Design Features

Creating Continuity in Design with Materials

Consistency is Key

As the popular adage goes: Consistency is key. And this is true for design as well. Even though certain design philosophies are rooted in the principle of contrast—take maximalism, for example—they typically function best when that contrast is applied consistently. (Basically, everything, everywhere, all at once.)

This Krakow apartment balances continuity with personal style. Image by Never Too Small.

Consistency, however, can be much more nuanced than that, and it is a great tool for establishing a feeling of continuity throughout a space. This can be accomplished at the stage of decorating through furniture or wall colour, but an arguably more subtle way of achieving that continuity is through material. And for some small spaces, subtlety is essential. Whether it’s a tiny apartment, a compact office, or a cosy studio, the use of a consistent material is one of the most effective strategies for achieving a sense of unity and flow that maximises the visual appeal of the space while making it feel bigger.

Here are some of our favourite examples of small apartment designs that use material to create continuity:

Love the One You’re With

Applying a single material (almost) everywhere throughout the home is on the menu in this Walkerville Retreat in Victoria, Australia by architect Imogen Puller. In addition to having fewer decisions to make (score), having a consistent material throughout simplifies the overall design, which can lead to a more elegant appearance. This often works best with light coloured materials, like the lime-washed ply used for this beach shack, but hey, the world is your oyster.

Visual Flow

Consistent materials aid in creating a natural flow within the space. The absence of visual too many transitions between different materials helps the eye to move seamlessly across the space, making it feel more open and harmonious. Architect Caterina Pilar Palumbo adopted this principle in a unique way in this Bergamo, Italy apartment. The blue steel loft installed throughout the unit not only increases the footprint but integrates the various rooms together by flowing throughout them. It is a great strategy for adding some fun to the space, without being too in your face.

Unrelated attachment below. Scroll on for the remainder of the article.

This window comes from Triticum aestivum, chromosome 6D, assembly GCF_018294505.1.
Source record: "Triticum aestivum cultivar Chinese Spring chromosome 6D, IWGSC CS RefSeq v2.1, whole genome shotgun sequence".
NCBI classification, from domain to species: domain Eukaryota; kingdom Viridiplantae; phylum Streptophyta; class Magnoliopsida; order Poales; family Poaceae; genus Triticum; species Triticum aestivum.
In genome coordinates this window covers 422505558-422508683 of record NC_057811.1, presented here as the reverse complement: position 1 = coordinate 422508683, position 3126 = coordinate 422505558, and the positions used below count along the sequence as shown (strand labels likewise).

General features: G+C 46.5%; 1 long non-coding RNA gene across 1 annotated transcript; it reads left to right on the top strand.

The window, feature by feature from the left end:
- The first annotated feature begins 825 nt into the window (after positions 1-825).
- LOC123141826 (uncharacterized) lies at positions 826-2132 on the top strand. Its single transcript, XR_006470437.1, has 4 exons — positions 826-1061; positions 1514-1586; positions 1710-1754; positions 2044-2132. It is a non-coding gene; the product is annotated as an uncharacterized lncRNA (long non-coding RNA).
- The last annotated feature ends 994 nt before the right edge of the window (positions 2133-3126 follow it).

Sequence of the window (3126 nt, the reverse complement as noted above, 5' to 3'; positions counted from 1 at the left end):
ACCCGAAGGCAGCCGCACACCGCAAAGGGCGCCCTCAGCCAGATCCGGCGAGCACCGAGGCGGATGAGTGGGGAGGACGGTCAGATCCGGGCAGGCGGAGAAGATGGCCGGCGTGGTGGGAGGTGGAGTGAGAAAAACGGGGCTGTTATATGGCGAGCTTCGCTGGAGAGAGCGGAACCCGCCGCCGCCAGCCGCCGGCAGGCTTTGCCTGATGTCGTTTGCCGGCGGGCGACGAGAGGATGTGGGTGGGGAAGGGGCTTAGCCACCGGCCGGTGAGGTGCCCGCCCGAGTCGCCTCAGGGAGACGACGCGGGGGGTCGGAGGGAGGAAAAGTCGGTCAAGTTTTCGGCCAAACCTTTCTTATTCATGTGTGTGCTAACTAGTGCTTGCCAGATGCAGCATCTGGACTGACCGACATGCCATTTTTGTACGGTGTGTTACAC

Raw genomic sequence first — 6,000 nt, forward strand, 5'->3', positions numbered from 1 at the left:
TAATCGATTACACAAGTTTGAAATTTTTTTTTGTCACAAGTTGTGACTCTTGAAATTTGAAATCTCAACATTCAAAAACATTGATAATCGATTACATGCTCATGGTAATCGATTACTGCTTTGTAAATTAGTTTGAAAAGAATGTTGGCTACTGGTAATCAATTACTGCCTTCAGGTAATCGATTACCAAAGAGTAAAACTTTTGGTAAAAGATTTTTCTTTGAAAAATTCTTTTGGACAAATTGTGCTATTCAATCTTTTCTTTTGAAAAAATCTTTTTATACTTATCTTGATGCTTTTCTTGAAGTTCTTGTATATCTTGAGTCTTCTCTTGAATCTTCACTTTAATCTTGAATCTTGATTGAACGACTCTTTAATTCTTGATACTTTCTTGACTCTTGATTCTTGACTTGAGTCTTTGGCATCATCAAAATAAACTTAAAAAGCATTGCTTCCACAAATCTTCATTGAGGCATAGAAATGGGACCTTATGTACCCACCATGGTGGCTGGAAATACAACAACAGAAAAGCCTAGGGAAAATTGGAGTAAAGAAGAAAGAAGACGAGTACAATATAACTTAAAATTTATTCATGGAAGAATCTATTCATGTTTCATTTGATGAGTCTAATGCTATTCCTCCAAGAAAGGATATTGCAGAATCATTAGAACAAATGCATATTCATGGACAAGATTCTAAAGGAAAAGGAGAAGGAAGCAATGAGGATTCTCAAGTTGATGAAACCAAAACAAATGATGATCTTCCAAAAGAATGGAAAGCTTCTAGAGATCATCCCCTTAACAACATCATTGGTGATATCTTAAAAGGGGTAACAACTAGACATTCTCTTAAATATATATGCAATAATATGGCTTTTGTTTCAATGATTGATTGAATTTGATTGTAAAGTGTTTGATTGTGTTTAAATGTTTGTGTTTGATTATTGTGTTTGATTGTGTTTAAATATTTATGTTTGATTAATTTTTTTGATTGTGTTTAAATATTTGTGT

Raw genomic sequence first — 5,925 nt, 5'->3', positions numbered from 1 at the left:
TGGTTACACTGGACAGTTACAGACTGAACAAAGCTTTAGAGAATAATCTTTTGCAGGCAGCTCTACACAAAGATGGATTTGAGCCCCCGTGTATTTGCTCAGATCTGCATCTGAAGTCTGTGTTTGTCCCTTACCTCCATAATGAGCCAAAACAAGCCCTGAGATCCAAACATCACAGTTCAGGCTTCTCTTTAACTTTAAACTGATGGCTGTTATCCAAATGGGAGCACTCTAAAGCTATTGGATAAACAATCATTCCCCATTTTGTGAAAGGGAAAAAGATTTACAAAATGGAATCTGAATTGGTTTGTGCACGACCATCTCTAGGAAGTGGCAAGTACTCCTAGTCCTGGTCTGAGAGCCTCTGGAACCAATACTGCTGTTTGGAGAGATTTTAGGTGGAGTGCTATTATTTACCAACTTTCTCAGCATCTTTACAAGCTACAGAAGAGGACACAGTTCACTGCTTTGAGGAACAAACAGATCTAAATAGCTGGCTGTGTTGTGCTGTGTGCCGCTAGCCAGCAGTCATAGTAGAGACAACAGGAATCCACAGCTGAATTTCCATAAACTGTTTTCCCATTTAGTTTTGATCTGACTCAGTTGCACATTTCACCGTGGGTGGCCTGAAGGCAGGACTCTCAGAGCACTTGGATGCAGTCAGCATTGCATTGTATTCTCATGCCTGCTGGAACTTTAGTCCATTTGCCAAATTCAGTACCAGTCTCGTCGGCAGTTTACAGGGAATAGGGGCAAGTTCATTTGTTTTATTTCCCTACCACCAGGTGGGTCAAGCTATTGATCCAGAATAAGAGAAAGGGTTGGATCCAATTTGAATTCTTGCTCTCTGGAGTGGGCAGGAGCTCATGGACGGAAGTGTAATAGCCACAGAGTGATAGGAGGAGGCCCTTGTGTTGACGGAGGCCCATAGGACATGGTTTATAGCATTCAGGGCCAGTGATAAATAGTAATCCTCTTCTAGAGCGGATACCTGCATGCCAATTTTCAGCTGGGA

Less is More

A top reason many designers choose to have a consistent material pop-up here and there throughout a space is to make it feel bigger. This apartment in Hong Kong, by architects Chi Chun and Etain Ho, features woven rattan throughout the living room, bathroom, and bedroom. In fact, it is even used to cover the air conditioner. Using this same material throughout the small space allows for a visual coherence that reduces compartmentalisation and makes the space seem larger.

Personalise It

Consistent materials can be the perfect backdrop for personalisation. By using a neutral base material, you can easily introduce your personality and style through furnishings, decor, and artwork. This allows you to express your individuality while still achieving a cohesive design. In this Krakow, Poland apartment, architects Kalina and Robert Juchvenic applied the same oak veneer throughout the kitchen entryway closet, and bathroom to create a unified backdrop that let’s client’s personality to shine.

Image by Never Too Small.

Comfortable Continuity

With limited space, it can be helpful to avoid overwhelming the eye with too many textures or colours. Embracing material continuity is a smart design choice that can help make your space feel harmonious and inviting. Whether you prefer the warmth of natural wood, the sleekness of metal, or the versatility of concrete, you can find a material that allows for a natural flow within the space as well as the flexibility to infuse your unique personality into the design.

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